Nodding needlegrass is a clump forming species native to western California south to northern Baja CA. Fine, fine medium green foliage appears in spring and is bright and fresh. In late spring stems rise to display the metallic tan, long needle like awns. They gracefully bend in every direction and are magical when tussled by the wind. They wave and sway gracefully and the light catches glints off the flowers. Very wild looking west coast grass that is at home in any well drained soil in full sun. Adaptable to light summer water and this improves the appearance and amount of blooms. To 2′ tall in bloom the basal clumps spread to about 1′ wide. Winter deciduous. Cut back hard in early spring before new growth starts. Completely adapted to summer drought once established and is a graceful and integral part of dry plantings. Seeds around a bit- expect this. Full sun.
Five spot is a showy and adorable west coast native true hardy annual that delights under oaks with 1″ wide white and blue flowers. One deep blue dot at the tip of each of the five petals. To 4″ tall and sprawling to 8″ wide the cheery flowers appear from late March to June before the plant completes its life cycle and dies and goes to seed. Reseeds reliably in open disturbed sites. Fine leaves on small rosettes tell the story in autumn. Self sown plants require no supplemental water. One potted plant will yield hundreds of seedlings for the following spring. West coast annuals are cool. Found in a small part of Josephine and Jackson counties in southern Oregon. Oregon native plant.
Baby Blue Eyes a hardy annual wildflower native to the bottom third of Oregon is a beautiful shade of blue in spring gardens. Finely divided foliage forms sprawling rosettes that support the nickel sized sky blue to pale blue flowers. Blooms April to June. Reliably reseeds in open disturbed sites. The whole plant is dead and chucking seed by the heat of summer and ultimately disappears on its own. Adaptable to any soil type in full sun to light shade. Self sown plants get by with no supplemental irrigation- plants from containers seem to like regular water. To 4″ tall and 1′ wide. Oregon gardeners should discover the advantages of our own hardy native annuals. They occupy space between shrubs happily and laugh at summer drought by finishing their life cycle and simply spreading anew by seed. Oregon native plant.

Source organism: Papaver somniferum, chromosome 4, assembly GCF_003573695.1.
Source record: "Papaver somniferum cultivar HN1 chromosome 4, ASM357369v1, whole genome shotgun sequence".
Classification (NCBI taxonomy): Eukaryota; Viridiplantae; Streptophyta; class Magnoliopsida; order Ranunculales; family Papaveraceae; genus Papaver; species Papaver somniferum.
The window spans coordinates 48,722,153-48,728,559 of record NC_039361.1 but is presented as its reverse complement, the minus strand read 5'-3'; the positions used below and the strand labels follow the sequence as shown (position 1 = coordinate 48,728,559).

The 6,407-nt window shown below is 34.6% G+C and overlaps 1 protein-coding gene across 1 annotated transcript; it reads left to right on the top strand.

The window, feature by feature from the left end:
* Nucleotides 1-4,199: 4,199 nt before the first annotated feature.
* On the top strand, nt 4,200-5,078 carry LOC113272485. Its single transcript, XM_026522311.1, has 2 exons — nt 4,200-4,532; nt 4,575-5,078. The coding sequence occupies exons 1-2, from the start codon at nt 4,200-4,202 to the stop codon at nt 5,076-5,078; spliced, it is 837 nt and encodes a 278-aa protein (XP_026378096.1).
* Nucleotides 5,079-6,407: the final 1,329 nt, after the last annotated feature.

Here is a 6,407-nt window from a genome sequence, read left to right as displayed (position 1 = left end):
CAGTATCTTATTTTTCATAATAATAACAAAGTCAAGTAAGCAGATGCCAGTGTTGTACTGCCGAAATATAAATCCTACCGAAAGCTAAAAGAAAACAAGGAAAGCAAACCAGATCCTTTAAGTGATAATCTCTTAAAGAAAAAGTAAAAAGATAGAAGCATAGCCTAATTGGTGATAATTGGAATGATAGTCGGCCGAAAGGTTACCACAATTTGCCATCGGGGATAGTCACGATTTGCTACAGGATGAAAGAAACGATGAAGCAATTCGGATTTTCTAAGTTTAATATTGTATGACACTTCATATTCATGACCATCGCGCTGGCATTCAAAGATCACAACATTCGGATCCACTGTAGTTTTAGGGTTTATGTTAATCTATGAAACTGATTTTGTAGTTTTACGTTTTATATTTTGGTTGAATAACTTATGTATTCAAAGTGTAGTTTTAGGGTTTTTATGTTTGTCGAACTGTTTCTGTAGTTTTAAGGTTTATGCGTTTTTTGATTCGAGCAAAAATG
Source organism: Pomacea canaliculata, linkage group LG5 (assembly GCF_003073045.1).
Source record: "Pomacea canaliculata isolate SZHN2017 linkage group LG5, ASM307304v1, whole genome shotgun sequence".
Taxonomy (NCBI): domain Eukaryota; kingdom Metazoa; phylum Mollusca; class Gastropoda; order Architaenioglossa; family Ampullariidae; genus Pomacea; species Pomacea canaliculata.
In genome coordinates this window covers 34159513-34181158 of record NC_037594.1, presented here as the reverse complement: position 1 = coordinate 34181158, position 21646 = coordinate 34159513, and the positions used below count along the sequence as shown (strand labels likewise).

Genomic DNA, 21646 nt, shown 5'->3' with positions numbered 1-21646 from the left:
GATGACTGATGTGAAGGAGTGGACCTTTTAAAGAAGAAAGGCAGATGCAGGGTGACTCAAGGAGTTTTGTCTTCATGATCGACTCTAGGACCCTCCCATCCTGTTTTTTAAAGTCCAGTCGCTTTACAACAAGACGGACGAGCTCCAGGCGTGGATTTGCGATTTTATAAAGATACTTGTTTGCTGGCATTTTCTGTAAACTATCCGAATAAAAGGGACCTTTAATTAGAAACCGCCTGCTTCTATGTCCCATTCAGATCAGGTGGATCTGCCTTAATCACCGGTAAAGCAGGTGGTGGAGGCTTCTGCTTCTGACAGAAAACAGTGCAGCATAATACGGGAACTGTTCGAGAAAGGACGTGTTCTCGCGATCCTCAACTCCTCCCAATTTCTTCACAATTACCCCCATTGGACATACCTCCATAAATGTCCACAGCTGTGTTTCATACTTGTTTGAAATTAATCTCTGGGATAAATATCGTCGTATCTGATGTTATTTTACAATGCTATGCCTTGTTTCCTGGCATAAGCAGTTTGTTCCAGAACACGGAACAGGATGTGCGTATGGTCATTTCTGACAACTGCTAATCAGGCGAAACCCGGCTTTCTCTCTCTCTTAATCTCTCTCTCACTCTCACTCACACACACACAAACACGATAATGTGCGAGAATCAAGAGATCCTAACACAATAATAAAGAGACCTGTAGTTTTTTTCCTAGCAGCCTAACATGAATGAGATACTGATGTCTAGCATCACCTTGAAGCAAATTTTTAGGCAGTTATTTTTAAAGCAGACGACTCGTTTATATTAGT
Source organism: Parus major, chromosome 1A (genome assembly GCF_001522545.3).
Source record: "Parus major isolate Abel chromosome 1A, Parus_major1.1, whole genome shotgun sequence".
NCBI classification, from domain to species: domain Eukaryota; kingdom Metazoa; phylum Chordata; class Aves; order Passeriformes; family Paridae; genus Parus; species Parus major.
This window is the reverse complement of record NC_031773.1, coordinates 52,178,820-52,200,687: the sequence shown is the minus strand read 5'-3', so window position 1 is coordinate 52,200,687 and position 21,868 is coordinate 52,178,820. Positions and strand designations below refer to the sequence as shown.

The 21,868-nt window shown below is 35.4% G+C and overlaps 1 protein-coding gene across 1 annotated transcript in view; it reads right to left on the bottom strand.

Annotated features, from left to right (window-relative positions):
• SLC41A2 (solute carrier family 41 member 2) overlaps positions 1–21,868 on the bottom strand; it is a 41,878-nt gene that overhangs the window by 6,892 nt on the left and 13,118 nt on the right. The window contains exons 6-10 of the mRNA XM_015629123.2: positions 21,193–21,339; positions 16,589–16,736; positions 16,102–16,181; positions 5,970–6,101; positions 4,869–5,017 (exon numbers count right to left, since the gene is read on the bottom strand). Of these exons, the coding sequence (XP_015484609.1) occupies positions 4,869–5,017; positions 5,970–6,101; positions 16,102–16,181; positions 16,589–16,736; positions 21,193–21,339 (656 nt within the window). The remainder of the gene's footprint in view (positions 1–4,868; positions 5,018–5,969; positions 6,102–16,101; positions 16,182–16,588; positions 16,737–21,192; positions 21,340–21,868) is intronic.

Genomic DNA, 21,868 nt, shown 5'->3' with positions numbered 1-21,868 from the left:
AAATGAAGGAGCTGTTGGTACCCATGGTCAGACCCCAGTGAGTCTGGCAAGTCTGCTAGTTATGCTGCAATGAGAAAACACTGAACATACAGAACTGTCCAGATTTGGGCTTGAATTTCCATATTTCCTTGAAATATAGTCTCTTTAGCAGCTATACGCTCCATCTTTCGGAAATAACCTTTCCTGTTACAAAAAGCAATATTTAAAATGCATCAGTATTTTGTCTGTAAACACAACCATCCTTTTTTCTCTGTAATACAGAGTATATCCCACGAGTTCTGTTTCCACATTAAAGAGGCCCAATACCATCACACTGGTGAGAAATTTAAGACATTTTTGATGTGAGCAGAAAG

Impressive selection of this wonderful native annual. Leaves are brightly frosted in white and make a great backdrop to the sky blue nickel sized flowers. Blooms April-June in part shade to full sun. AKA Frosty Blue Baby Blue Eyes. To 4″ x 6″ forming a spreading plant. Very attractive and it will reseed in the autumn or early spring- the seedlings are immediately identifiable by the silver foliage. Likes to germinate among other small plants/grasses for overwintering protection. Water to establish then only lightly until bloom has ceased and seed is set. The whole plant dies and decomposes almost instantly in the real heat of summer. Excellent in early season containers. This form was found in California but this is also an Oregon native plant.